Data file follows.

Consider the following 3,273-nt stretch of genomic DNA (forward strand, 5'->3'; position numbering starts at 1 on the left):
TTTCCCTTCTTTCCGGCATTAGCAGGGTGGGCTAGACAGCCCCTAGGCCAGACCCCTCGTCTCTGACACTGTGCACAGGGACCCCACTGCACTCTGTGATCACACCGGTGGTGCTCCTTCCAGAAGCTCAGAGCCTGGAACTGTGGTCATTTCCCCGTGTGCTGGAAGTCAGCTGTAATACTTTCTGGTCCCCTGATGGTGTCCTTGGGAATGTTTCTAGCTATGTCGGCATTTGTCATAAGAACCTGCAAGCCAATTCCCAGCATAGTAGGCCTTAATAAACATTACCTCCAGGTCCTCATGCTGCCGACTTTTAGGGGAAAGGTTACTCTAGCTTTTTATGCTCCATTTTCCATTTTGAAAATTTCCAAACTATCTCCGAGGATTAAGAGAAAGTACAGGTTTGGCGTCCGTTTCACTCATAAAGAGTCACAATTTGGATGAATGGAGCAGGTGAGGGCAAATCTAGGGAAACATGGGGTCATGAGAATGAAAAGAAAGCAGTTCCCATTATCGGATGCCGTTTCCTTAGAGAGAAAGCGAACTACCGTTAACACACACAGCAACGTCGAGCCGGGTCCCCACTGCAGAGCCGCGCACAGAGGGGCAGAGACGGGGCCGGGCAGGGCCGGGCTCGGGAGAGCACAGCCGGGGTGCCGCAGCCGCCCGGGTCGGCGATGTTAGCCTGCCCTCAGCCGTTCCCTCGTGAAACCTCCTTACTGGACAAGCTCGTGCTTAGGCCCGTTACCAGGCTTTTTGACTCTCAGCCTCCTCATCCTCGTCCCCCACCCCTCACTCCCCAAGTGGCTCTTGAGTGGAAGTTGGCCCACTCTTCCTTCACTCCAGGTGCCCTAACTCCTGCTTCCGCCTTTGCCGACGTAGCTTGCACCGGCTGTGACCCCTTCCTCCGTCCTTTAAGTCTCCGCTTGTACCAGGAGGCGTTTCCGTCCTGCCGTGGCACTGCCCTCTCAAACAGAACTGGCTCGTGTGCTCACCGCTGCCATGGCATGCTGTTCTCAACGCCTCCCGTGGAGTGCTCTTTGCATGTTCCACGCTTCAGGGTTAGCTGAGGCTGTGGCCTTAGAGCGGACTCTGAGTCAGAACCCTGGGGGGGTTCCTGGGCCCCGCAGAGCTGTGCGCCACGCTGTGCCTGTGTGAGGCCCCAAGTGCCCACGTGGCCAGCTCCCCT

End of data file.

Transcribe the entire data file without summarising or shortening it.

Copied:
Consider the following 3,273-nt stretch of genomic DNA (forward strand, 5'->3'; position numbering starts at 1 on the left):
TTTCCCTTCTTTCCGGCATTAGCAGGGTGGGCTAGACAGCCCCTAGGCCAGACCCCTCGTCTCTGACACTGTGCACAGGGACCCCACTGCACTCTGTGATCACACCGGTGGTGCTCCTTCCAGAAGCTCAGAGCCTGGAACTGTGGTCATTTCCCCGTGTGCTGGAAGTCAGCTGTAATACTTTCTGGTCCCCTGATGGTGTCCTTGGGAATGTTTCTAGCTATGTCGGCATTTGTCATAAGAACCTGCAAGCCAATTCCCAGCATAGTAGGCCTTAATAAACATTACCTCCAGGTCCTCATGCTGCCGACTTTTAGGGGAAAGGTTACTCTAGCTTTTTATGCTCCATTTTCCATTTTGAAAATTTCCAAACTATCTCCGAGGATTAAGAGAAAGTACAGGTTTGGCGTCCGTTTCACTCATAAAGAGTCACAATTTGGATGAATGGAGCAGGTGAGGGCAAATCTAGGGAAACATGGGGTCATGAGAATGAAAAGAAAGCAGTTCCCATTATCGGATGCCGTTTCCTTAGAGAGAAAGCGAACTACCGTTAACACACACAGCAACGTCGAGCCGGGTCCCCACTGCAGAGCCGCGCACAGAGGGGCAGAGACGGGGCCGGGCAGGGCCGGGCTCGGGAGAGCACAGCCGGGGTGCCGCAGCCGCCCGGGTCGGCGATGTTAGCCTGCCCTCAGCCGTTCCCTCGTGAAACCTCCTTACTGGACAAGCTCGTGCTTAGGCCCGTTACCAGGCTTTTTGACTCTCAGCCTCCTCATCCTCGTCCCCCACCCCTCACTCCCCAAGTGGCTCTTGAGTGGAAGTTGGCCCACTCTTCCTTCACTCCAGGTGCCCTAACTCCTGCTTCCGCCTTTGCCGACGTAGCTTGCACCGGCTGTGACCCCTTCCTCCGTCCTTTAAGTCTCCGCTTGTACCAGGAGGCGTTTCCGTCCTGCCGTGGCACTGCCCTCTCAAACAGAACTGGCTCGTGTGCTCACCGCTGCCATGGCATGCTGTTCTCAACGCCTCCCGTGGAGTGCTCTTTGCATGTTCCACGCTTCAGGGTTAGCTGAGGCTGTGGCCTTAGAGCGGACTCTGAGTCAGAACCCTGGGGGGGTTCCTGGGCCCCGCAGAGCTGTGCGCCACGCTGTGCCTGTGTGAGGCCCCAAGTGCCCACGTGGCCAGCTCCCCT